Inside Rome: The Wondrous Papal Enclave

This week we travel to the smallest independent state in the entire world, Vatican City. Enclaved within the great city of Rome, Vatican City hosts roughly 5 million tourists and pilgrims each year, and with good reason. St. Peter’s Basilica is not only the venue for the Pope’s address; it is a renowned piece of high Renaissance architecture. Designed by Dontato Bramante and Michelangelo in one of the last phases of construction, St. Peter’s Basilica is among the biggest churches of any religion in the world. Scores of people will occupy the church’s campus, St. Peter’s Piazza, to witness the Pope’s address to the people.

The name St. Peter’s Basilica is based on the belief that St. Peter himself is buried inside. After the Great Fire of Rome around 64 CE, Roman Emperor Nero Caesar blamed the Christians for the tragedy. Nero ordered that St. Peter be crucified upside down to disgrace him. Over time and through much study of the literary accounts of that time period, many historians believe that a tyrannical Nero set the fire himself to rebuild Rome to his liking. Either way, Vatican City and Rome are known for a rich and mysterious history, complete with an astounding juxtaposition of beauty and horror.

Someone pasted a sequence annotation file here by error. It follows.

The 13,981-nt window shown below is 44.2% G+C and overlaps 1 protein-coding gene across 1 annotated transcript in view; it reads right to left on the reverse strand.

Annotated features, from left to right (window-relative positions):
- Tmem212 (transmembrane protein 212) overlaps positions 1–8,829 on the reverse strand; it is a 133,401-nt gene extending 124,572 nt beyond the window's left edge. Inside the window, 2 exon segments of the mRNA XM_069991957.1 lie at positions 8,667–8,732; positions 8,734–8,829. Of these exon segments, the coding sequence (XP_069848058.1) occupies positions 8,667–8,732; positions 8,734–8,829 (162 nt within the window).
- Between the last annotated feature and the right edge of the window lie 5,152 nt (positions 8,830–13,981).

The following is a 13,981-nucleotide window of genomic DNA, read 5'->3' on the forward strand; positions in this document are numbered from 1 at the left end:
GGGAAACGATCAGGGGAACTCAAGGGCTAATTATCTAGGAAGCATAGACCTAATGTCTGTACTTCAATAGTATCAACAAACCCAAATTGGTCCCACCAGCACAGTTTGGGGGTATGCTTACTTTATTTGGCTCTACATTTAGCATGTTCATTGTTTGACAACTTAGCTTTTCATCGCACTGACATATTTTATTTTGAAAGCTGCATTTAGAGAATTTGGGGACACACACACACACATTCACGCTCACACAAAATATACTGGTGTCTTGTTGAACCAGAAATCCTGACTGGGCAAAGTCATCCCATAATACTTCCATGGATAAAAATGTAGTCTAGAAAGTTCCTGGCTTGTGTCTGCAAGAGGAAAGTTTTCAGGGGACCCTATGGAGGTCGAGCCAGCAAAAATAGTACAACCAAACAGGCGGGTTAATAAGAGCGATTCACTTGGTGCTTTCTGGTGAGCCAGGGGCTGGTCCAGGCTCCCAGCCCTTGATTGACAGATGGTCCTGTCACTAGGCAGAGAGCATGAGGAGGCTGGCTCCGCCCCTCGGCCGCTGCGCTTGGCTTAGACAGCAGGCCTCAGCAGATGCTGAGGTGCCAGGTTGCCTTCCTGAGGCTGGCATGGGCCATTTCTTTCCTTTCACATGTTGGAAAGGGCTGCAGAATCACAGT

The current structure and façade of St. Peter’s Basilica was finished over a millennium later in the early 17th century. During the Renaissance, the Papal ministry commissioned many famous pieces of art by renowned Italian artists. On a journey through Italy, it is imperative that one takes the time to visit Rome and the Vatican City!

St. Peter's Basilica Facade. Photograph by Ryan Shields

St. Peter’s Basilica Facade. Photograph by Ryan Shields


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